Saturday, 3 October 2020

Saturday 3rd October

To the delight of the four 'patch-birders' that braved the wind and rain, a spectacular and unprecedented passage of 4,806+ House Martin flew in mostly northeast direction from about 09:00 and continued into lunchtime. Pulses numbered hundreds at a time, these passed by offshore and along the spit, all at very low altitude and were all around us.  Such counts maybe familiar at other sites but here four-figures has only been achieved twice previously, in early-Sep 1083 (1,000+) and late-Sep 2002 (1,500+).  Put into context, considerably more House Martin were seen in five hours today than in all of the past five years here combined.

in contrast, only 101 Swallow (c.2% of hirundines) and no confirmed sightings of Sand Martin.  Also overhead and some ground migrants were 30 Goldfinch, 23+ Siskin, c.15 Meadow Pipit, six Wheatear and a Chaffinch.

Storm Alex, presented by a particularly gnarly-looking synoptic chart, was responsible for today's phenomenon. 

synoptic chart at 00:00 03 Oct 2020 - acknowledgement to Met Office

Described before, Dawlish Warren can perform in the rain and today was no exception with many other birds on the move, mostly notably an Osprey low to the waves that flew in off west and made the coastline somewhere south of Dawlish. Two Goosander and a Shoveler flew straight through WSW.  A Merlin (a site year-tick) stayed a while and from vantage points on fence posts chased hirundines and a Wheatear around, without success.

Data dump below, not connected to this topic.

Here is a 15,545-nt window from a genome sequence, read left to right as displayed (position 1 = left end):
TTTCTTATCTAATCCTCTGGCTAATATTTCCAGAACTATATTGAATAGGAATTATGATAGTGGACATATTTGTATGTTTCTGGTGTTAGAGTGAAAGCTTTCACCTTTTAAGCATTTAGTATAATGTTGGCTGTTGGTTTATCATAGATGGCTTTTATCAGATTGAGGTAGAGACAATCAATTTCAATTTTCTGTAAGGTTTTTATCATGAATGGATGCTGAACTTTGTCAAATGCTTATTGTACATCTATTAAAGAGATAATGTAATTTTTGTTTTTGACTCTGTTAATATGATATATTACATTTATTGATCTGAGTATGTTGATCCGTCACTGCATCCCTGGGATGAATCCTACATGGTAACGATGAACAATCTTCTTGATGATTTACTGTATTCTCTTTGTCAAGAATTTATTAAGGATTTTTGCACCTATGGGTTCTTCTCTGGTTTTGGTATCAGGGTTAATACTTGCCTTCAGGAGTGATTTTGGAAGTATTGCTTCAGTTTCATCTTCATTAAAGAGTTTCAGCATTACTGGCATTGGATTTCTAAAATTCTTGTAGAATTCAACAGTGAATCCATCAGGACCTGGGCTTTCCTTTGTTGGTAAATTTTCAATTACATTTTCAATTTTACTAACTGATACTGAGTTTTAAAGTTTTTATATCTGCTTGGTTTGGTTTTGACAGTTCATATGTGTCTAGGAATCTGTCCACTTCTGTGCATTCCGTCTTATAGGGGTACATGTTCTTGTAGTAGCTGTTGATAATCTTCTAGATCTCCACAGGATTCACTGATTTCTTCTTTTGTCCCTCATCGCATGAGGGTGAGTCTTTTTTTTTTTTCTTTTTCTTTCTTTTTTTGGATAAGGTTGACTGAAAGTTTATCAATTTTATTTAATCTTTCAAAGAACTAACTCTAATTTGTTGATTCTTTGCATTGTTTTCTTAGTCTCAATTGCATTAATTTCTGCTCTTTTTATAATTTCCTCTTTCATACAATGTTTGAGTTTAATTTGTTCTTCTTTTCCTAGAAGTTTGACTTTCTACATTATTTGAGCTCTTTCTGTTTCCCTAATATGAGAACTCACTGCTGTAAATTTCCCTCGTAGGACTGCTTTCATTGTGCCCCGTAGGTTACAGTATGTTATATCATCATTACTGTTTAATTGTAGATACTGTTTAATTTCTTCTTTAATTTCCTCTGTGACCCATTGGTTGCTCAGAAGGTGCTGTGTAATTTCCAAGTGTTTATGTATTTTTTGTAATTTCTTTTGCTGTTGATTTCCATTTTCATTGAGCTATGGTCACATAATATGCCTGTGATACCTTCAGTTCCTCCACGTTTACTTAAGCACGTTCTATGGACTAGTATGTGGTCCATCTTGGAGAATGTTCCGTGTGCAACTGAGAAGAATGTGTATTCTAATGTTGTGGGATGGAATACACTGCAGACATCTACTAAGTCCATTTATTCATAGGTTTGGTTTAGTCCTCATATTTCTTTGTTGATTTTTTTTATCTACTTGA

A variety of waterbirds arrived all morning in off the sea and combined with counts in the estuary corner and The Bight that include those during an evening visit were 939 Wigeon, 660+ Oystercatcher, 166 Curlew, 124 Teal, 65+ Dunlin, c.50 Great Black-backed Gull, 49 Dark-bellied Brent Goose, plus a family of six Pale-bellied Brent Goose; 44 Knot, 30+ Ringed Plover, 29 Bar-tailed Godwit, 28 Pintail, 27 Cormorant, 26 Turnstone, 18 Mute Swan, 15 Grey Plover, a dozen Little Egret, eight Greenshank, six Sandwich Tern, four Sanderling, two Common Snipe, two Grey Heron, two Kingfisher, a Golden Plover, a Great Crested Grebe, a Lesser Black-backed Gull, and unusual in October, a Common Sandpiper dropped on the beach. Three Lapwing were new for the year, the latest ever first year-tick date here for this declining, 'red-listed' (BOCC4) species. The site year-list is now 167, about nine species less than the 20-year average for this time. 

The strong north north-easterly was not conducive to seawatching and offshore there were only single-figures of Shag, Common Scoter, Gannet and the long-staying pair of Eider.

Miscellaneously 
notable species and counts were 260 Starling on 15th fairway; two Raven and two Kestrel. The bushes were blown out and during a short respite, a massive mixed flock of c.25 Blue Tit (year max count so far), c.20 Long-tailed Tit, seven Chiffchaff and five Great Tit moved along brambles bordering the main car park; a Blackcap also.

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